KUALA LUMPUR – Malaysia has not only become an importer, but an important exporter in world education, as well, says Datuk Seri Najib Tun Razak.
The prime minister said last year, Malaysia had over 135,000 international students from about 160 nations, studying in its public and private higher education institutions, as well as international schools.
Malaysia had also succeeded in setting up 20 public universities, a host of tertiary colleges and hundreds of private institutes of higher education, including branch campuses of renowned world-class universities, he said in his speech at the launch of Alma Education Foundation here yesterday.
His speech was read by Deputy Minister in the Prime Minister’s Department Datuk Razali Ibrahim.
Najib said: “However, in spite of this, and our policy of sending students abroad, we still need to build up our expertise further as a nation. That is why the policy is ongoing.”
“Last year, the number of Malaysian students studying abroad was around 90,000, with about 30 per cent sponsored by various government-linked agencies and corporations, including Majlis Amanah Rakyat (Mara), Public Service Department, Petronas, Central Bank of Malaysia, Permodalan Nasional Berhad (PNB), Khazanah Nasional Berhad (Khazanah) and Sime Darby.”
He said many were outstanding young people who had won places at the world’s finest places of learning, and many Bumiputra had been the product of Ivy League and top universities such as Massachusetts Institute of Technology in the United States, Oxford and Cambridge Universities in London.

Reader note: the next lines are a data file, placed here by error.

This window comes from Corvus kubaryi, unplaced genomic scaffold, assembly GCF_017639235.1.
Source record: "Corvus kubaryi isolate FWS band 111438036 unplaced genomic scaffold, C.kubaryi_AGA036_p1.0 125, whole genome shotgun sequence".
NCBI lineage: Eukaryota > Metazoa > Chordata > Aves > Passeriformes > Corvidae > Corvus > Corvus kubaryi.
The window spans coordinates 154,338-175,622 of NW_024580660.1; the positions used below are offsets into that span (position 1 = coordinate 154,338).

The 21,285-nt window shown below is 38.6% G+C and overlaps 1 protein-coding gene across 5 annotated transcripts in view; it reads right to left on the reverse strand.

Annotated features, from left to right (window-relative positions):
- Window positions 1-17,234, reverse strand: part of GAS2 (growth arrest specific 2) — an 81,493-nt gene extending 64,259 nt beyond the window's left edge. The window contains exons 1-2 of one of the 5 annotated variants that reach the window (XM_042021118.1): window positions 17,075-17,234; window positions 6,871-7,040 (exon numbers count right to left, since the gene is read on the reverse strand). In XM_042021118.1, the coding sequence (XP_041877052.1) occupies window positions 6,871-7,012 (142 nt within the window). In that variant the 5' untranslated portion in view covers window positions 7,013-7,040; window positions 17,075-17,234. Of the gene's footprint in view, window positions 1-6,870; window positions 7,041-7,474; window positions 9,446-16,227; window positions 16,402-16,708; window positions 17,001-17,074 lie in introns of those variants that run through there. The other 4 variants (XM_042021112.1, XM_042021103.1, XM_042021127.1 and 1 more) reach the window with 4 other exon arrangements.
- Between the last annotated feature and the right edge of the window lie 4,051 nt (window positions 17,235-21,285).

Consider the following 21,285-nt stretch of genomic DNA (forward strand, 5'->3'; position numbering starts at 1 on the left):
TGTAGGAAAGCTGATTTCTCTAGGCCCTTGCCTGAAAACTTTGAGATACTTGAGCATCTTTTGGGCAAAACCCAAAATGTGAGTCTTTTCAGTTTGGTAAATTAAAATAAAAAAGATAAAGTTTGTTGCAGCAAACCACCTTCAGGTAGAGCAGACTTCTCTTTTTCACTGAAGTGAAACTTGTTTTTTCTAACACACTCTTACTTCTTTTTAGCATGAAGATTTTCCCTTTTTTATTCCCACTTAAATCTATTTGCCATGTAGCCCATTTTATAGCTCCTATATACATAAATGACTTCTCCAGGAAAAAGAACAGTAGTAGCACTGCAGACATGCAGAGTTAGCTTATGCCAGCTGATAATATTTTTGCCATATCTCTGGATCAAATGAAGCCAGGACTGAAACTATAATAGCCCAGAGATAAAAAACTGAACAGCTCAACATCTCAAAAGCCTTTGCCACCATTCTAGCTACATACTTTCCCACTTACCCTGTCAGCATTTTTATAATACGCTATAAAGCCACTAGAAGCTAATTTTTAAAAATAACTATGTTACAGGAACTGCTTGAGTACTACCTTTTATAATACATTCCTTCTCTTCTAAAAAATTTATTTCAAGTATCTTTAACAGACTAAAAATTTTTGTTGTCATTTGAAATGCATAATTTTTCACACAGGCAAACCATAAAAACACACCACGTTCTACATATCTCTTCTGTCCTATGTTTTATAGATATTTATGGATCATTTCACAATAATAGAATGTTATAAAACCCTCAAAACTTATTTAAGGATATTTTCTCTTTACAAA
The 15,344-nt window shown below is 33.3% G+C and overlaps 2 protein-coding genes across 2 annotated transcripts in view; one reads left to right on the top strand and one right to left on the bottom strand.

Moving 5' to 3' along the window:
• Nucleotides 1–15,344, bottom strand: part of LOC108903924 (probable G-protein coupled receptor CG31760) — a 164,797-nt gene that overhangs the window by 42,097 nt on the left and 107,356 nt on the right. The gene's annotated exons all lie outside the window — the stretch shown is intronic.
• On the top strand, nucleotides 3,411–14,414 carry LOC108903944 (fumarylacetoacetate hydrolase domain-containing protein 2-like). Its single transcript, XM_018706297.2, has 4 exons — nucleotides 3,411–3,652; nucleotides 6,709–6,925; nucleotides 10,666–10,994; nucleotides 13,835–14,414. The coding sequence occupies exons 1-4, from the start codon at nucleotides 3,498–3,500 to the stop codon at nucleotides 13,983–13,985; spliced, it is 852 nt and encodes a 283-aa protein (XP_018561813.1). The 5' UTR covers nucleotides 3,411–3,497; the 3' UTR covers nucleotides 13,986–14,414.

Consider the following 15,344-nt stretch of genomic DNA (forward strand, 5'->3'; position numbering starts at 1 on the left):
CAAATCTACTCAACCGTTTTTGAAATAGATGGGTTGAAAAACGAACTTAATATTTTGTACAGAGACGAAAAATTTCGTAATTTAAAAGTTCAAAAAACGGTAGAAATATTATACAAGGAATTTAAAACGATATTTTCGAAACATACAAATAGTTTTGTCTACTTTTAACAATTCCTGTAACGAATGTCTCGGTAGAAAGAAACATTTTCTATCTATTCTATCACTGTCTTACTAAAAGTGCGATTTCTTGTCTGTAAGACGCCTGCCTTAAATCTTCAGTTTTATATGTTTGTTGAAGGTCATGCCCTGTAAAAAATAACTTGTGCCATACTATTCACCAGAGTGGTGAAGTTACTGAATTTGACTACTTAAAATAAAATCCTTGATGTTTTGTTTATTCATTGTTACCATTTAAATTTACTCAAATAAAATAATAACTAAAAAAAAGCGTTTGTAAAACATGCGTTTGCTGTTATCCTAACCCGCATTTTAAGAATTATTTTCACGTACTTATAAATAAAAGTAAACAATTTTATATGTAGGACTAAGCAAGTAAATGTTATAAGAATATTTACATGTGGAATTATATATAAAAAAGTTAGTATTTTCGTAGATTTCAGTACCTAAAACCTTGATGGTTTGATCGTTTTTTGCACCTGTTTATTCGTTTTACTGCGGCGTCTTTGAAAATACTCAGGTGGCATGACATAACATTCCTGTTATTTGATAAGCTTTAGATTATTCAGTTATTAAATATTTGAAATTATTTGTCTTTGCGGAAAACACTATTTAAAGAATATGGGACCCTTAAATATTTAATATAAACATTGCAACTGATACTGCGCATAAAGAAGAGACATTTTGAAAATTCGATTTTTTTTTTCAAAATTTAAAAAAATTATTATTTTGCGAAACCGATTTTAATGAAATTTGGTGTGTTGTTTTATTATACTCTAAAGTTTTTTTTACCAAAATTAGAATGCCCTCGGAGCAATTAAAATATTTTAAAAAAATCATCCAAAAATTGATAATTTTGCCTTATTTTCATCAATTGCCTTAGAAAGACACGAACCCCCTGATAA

“All these are proof that the NEP (New Economic Policy), through more than 120 MRSM (Maktab Rendah Sains Mara) and SBP (Sekolah Berasrama Penuh) and hundreds of state residential and selected schools, has succeeded in generating a new Malay elite.
“Today, GLCs (government-linked companies) such as Khazanah, PNB and Petronas, and financials giant such as JP Morgan and Credit Suisse, KPMG and PWC (PricewaterhouseCoopers) have hundreds of Bumiputera professionals who are helping Malaysia to realise high income and developed nation status,” he said.
Najib also felt proud that Malay engineers were responsible for the construction of the Makkah Royal Clock Tower in Saudi Arabia, one of the highest buildings in the world.
“I was also proud that a Malay was part of the team that won a NASA (National Aeronautics and Space Administration) competition to design vehicles for Mars. We were proud when a Malay was appointed a fellow and lecturer in Islamic Studies at Oxford University,” he said.
Najib said before the launch of the NEP in 1970, Bumiputera students had been left far behind in Malaysia’s own universities.
“In that year, for instance, University Malaya had only one Bumiputera pursuing engineering, and a mere three in the medicine faculty,” he noted.
Alma Foundation was incorporated in 2010 as a non-profit organisation initiated by the Malay Alumni of North America Universities to raise funds, donations, grants and contributions to enhance educational opportunities for potentially deserving Bumiputera students, graduates and other related individuals.
The foundation hopes to raise funds up to not less than RM300 million annually.